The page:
Staff Writer

Exoskeleton leader ReWalk Robotics announced today that the U.S. Food and Drug Administration has cleared the company’s ReWalk Personal System for use at home and in the community.
ReWalk is a wearable robotic exoskeleton that provides powered hip and knee motion to enable individuals with Spinal Cord Injury (SCI) to stand upright and walk.
ReWalk, the only exoskeleton with FDA clearance via clinical studies and extensive performance testing for personal use, is now available throughout the United States.

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Attracting and Retaining Great People

Barry Urquhart

Welcome to the new financial year in Australia.
For many in business the past year has been described as a challenging period.
Adjectives are a key feature of the English language.  In the business lexicon their use can be, and often is evocative and stimulate creative images.  But they can also contribute to inexact, emotional perceptions.
Throughout the financial pages of newspapers and business magazines adjectives abound.
References to “hot” money draw attention and comment.  The recent wave of funds from Chinese investors, keen to remove their wealth from the jurisdiction and control of government regulations is creating a potential property bubble in Australia.

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Updating Your Values - Extending Your Culture

Neil Johnston

Pharmacy culture is dormant.
Being comprised of values, unless each value is continually addressed, updated or deleted, entire organisations can stagnate (or entire professions such as the pharmacy profession).
Good values offer a strong sense of security, knowing that if you operate within the boundaries of your values, you will succeed in your endeavours.

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Evidence-based medicine is broken. Why we need data and technology to fix it

Staff Writer

The following article is reprinted from The Conversation and forms up part of our library collection on evidence-based medicines.
At i2P we also believe that the current model of evidence is so fractured it will never be able to be repaired.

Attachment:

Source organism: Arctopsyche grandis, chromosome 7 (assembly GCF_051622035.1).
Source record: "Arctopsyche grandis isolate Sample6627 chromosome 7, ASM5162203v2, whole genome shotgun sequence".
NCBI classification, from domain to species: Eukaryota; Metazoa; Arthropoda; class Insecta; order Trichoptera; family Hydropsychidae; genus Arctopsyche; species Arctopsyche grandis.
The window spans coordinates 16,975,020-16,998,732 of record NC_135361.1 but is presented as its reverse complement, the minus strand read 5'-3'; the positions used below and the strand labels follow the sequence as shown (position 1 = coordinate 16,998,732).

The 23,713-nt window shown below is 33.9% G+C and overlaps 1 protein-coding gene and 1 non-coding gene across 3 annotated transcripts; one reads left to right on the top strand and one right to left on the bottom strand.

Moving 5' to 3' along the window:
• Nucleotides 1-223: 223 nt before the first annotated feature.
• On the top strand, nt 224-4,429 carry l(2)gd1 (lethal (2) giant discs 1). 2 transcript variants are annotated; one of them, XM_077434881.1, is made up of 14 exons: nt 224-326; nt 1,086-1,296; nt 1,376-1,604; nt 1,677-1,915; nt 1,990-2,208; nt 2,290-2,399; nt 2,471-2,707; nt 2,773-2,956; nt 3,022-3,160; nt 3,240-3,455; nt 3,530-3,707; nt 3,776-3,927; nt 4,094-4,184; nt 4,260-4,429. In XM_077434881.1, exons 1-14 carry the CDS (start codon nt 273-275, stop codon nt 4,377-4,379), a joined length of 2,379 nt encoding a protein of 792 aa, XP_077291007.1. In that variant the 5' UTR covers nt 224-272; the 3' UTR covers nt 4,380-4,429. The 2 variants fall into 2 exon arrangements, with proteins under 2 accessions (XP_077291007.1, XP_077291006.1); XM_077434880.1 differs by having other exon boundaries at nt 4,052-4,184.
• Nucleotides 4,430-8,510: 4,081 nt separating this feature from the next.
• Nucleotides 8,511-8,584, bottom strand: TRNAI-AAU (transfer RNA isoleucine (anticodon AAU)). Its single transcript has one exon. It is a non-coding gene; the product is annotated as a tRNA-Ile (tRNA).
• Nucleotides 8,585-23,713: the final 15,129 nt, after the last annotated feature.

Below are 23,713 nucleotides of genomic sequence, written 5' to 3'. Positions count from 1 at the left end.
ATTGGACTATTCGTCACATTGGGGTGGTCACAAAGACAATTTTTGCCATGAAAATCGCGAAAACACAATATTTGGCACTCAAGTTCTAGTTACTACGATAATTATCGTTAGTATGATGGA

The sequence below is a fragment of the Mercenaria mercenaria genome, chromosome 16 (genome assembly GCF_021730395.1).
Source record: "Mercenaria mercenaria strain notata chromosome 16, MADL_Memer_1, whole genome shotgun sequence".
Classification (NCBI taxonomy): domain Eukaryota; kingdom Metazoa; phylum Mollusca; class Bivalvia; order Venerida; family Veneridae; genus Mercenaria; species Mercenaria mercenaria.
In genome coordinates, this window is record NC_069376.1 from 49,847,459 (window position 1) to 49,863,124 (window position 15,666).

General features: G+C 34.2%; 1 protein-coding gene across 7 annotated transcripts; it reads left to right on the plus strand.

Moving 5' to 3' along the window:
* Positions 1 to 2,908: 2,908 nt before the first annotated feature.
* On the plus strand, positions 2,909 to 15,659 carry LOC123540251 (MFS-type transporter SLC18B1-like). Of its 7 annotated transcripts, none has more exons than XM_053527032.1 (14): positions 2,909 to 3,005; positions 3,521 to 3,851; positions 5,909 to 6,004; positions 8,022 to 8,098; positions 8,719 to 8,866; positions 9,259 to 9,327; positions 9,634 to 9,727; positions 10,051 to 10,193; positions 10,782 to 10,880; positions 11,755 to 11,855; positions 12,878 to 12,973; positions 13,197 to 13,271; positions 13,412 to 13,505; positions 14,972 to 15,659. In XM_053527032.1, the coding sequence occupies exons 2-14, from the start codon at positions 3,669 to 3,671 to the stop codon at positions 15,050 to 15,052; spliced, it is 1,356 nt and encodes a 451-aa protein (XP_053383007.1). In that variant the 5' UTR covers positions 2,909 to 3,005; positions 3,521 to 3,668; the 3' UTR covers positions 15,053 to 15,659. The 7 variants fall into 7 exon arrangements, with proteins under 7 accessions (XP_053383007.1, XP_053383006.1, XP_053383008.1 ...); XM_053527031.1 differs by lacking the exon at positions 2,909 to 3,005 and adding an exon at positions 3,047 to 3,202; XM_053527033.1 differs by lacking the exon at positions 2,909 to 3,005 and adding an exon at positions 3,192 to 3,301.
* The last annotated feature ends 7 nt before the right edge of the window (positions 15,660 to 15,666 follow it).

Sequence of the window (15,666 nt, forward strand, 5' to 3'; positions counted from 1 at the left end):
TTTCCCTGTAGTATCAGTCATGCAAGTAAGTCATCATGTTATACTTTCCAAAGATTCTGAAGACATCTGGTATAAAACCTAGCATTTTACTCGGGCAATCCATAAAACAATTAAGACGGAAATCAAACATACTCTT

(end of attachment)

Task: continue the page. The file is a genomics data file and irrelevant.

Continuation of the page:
All that can happen is that health professionals should independently test and verify through their own investigations what evidence exists to prescribe a medicine of any potency.
Health professionals that have patients (such as pharmacists) are ideally placed to observe and record the efficacy for medicines.
All else should confine their criticisms to their evidence of the actual evidence published.
If there are holes in it then share that evidence with the rest of the world.
Otherwise, do not be in such a hurry to criticise professions that have good experience and judgement to make a good choice on behalf of their patients, simply because good evidence has not caught up with reality.

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Laropiprant is the Bad One; Niacin is/was/will always be the Good One

Staff Writer

Orthomolecular Medicine News Service, July 25, 2014
Laropiprant is the Bad One; Niacin is/was/will always be the Good One
by W. Todd Penberthy, PhD

(OMNS July 25, 2014) Niacin has been used for over 60 years in tens of thousands of patients with tremendously favorable therapeutic benefit (Carlson 2005).
In the first-person NY Times best seller, "8 Weeks to a Cure for Cholesterol," the author describes his journey from being a walking heart attack time bomb to a becoming a healthy individual.
He hails high-dose niacin as the one treatment that did more to correct his poor lipid profile than any other (Kowalski 2001).

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Culture Drive & Pharmacy Renewal

Neil Johnston

Deep within all of us we have a core set of values and beliefs that create the standards of behaviour that we align with when we set a particular direction in life.
Directions may change many times over a lifetime, but with life experiences and maturity values may increase in number or gain greater depth.
All of this is embraced under one word – “culture”.
When a business is born it will only develop if it has a sound culture, and the values that comprise that culture are initially inherent in the business founder.
A sound business culture equates to a successful business and that success is often expressed in the term “goodwill” which can be eventually translated to a dollar value.

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ReWalk™ Personal Exoskeleton System Cleared by FDA for Home Use

Staff Writer

Exoskeleton leader ReWalk Robotics announced today that the U.S. Food and Drug Administration has cleared the company’s ReWalk Personal System for use at home and in the community.
ReWalk is a wearable robotic exoskeleton that provides powered hip and knee motion to enable individuals with Spinal Cord Injury (SCI) to stand upright and walk.
ReWalk, the only exoskeleton with FDA clearance via clinical studies and extensive performance testing for personal use, is now available throughout the United States.

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Pharmacy 2014 - Pharmacy Management Conference

Neil Johnston

The brave new world of health and wellness is not the enemy of Pharmacy, it is its champion.
Australian futurist, Morris Miselowski, one of the world's leading business visionaries, will present the Opening Keynote address on Pharmacy's Future in the new Health and Wellness Landscape at 2.00pm on Wednesday July 30.
Morris believes the key to better health care could already be in your pocket, with doctors soon set to prescribe iPhone apps, instead of pills.